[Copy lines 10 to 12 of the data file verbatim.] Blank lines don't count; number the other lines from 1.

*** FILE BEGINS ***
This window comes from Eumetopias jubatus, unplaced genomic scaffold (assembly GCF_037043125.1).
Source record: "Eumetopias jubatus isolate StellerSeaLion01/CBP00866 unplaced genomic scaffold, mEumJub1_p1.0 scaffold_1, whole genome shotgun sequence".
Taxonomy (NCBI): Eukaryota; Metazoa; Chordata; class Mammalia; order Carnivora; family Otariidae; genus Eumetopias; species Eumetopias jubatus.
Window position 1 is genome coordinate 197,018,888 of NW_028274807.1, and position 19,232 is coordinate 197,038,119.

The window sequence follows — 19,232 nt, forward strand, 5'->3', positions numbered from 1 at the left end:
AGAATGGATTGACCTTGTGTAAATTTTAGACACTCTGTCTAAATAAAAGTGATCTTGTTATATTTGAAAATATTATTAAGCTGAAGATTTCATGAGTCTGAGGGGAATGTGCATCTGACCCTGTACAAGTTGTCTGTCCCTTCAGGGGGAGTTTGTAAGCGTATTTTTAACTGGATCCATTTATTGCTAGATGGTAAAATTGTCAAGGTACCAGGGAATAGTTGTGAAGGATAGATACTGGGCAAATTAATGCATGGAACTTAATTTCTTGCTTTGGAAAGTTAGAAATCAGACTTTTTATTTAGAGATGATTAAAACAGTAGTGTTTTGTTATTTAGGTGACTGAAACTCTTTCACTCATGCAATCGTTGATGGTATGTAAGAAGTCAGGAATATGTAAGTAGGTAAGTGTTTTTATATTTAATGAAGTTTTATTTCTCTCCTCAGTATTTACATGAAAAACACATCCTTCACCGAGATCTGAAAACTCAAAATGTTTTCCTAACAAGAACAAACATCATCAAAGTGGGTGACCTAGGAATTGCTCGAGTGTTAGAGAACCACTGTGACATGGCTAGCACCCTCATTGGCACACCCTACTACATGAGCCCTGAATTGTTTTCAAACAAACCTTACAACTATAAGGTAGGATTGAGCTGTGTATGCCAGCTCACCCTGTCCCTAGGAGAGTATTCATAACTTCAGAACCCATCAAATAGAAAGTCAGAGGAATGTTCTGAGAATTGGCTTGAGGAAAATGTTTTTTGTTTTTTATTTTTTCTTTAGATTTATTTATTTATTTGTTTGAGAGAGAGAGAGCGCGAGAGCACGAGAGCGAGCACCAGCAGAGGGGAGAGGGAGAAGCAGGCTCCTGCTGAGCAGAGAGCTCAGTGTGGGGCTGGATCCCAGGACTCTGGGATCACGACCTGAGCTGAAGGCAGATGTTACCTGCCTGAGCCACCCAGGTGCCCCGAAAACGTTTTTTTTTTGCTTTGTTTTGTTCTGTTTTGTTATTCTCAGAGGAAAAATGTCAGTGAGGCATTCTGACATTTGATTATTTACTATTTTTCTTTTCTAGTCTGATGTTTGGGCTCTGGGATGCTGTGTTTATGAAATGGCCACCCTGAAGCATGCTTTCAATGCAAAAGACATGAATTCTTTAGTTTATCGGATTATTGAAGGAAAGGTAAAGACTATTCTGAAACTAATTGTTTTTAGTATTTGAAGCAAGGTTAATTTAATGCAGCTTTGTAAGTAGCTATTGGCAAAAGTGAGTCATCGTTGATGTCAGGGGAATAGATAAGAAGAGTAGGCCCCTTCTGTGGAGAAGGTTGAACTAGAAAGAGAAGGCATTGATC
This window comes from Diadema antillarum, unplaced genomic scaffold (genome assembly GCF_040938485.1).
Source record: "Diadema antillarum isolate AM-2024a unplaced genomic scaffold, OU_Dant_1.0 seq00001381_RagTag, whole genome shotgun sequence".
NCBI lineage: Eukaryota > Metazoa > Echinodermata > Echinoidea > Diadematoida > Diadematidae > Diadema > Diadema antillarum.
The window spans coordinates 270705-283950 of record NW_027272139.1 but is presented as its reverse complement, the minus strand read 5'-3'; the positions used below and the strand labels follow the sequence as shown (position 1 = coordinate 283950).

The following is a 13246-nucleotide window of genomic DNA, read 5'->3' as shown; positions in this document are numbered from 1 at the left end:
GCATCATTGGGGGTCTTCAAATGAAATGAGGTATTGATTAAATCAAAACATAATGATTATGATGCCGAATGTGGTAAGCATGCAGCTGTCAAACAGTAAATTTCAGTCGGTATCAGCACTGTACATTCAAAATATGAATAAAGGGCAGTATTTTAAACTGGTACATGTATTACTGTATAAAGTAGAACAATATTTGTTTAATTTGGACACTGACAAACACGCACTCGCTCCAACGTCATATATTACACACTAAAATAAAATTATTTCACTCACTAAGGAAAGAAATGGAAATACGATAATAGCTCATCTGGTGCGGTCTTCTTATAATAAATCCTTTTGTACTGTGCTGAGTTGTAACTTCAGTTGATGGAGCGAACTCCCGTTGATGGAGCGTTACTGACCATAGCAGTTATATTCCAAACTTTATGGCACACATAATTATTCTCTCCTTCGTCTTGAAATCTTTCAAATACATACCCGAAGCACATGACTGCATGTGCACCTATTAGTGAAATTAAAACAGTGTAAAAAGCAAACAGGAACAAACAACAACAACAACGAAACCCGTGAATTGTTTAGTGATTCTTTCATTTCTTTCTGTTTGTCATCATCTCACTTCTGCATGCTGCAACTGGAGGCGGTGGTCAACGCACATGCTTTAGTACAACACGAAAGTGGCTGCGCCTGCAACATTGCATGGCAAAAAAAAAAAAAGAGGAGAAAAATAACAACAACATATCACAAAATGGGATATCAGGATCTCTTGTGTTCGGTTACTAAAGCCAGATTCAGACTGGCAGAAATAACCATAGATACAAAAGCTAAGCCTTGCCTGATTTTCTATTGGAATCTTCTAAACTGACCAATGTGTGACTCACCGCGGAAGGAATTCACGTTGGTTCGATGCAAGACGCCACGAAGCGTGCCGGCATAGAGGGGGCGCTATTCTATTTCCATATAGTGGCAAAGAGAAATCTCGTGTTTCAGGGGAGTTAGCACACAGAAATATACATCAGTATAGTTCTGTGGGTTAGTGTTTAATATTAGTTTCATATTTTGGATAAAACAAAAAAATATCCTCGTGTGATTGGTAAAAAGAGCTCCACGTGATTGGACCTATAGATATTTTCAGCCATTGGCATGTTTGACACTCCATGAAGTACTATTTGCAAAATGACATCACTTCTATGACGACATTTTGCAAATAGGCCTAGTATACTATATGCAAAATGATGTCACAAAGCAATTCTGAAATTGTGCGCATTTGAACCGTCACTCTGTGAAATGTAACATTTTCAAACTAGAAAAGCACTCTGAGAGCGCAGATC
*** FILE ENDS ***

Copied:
The window spans coordinates 270705-283950 of record NW_027272139.1 but is presented as its reverse complement, the minus strand read 5'-3'; the positions used below and the strand labels follow the sequence as shown (position 1 = coordinate 283950).

The following is a 13246-nucleotide window of genomic DNA, read 5'->3' as shown; positions in this document are numbered from 1 at the left end:
GCATCATTGGGGGTCTTCAAATGAAATGAGGTATTGATTAAATCAAAACATAATGATTATGATGCCGAATGTGGTAAGCATGCAGCTGTCAAACAGTAAATTTCAGTCGGTATCAGCACTGTACATTCAAAATATGAATAAAGGGCAGTATTTTAAACTGGTACATGTATTACTGTATAAAGTAGAACAATATTTGTTTAATTTGGACACTGACAAACACGCACTCGCTCCAACGTCATATATTACACACTAAAATAAAATTATTTCACTCACTAAGGAAAGAAATGGAAATACGATAATAGCTCATCTGGTGCGGTCTTCTTATAATAAATCCTTTTGTACTGTGCTGAGTTGTAACTTCAGTTGATGGAGCGAACTCCCGTTGATGGAGCGTTACTGACCATAGCAGTTATATTCCAAACTTTATGGCACACATAATTATTCTCTCCTTCGTCTTGAAATCTTTCAAATACATACCCGAAGCACATGACTGCATGTGCACCTATTAGTGAAATTAAAACAGTGTAAAAAGCAAACAGGAACAAACAACAACAACAACGAAACCCGTGAATTGTTTAGTGATTCTTTCATTTCTTTCTGTTTGTCATCATCTCACTTCTGCATGCTGCAACTGGAGGCGGTGGTCAACGCACATGCTTTAGTACAACACGAAAGTGGCTGCGCCTGCAACATTGCATGGCAAAAAAAAAAAAAGAGGAGAAAAATAACAACAACATATCACAAAATGGGATATCAGGATCTCTTGTGTTCGGTTACTAAAGCCAGATTCAGACTGGCAGAAATAACCATAGATACAAAAGCTAAGCCTTGCCTGATTTTCTATTGGAATCTTCTAAACTGACCAATGTGTGACTCACCGCGGAAGGAATTCACGTTGGTTCGATGCAAGACGCCACGAAGCGTGCCGGCATAGAGGGGGCGCTATTCTATTTCCATATAGTGGCAAAGAGAAATCTCGTGTTTCAGGGGAGTTAGCACACAGAAATATACATCAGTATAGTTCTGTGGGTTAGTGTTTAATATTAGTTTCATATTTTGGATAAAACAAAAAAATATCCTCGTGTGATTGGTAAAAAGAGCTCCACGTGATTGGACCTATAGATATTTTCAGCCATTGGCATGTTTGACACTCCATGAAGTACTATTTGCAAAATGACATCACTTCTATGACGACATTTTGCAAATAGGCCTAGTATACTATATGCAAAATGATGTCACAAAGCAATTCTGAAATTGTGCGCATTTGAACCGTCACTCTGTGAAATGTAACATTTTCAAACTAGAAAAGCACTCTGAGAGCGCAGATC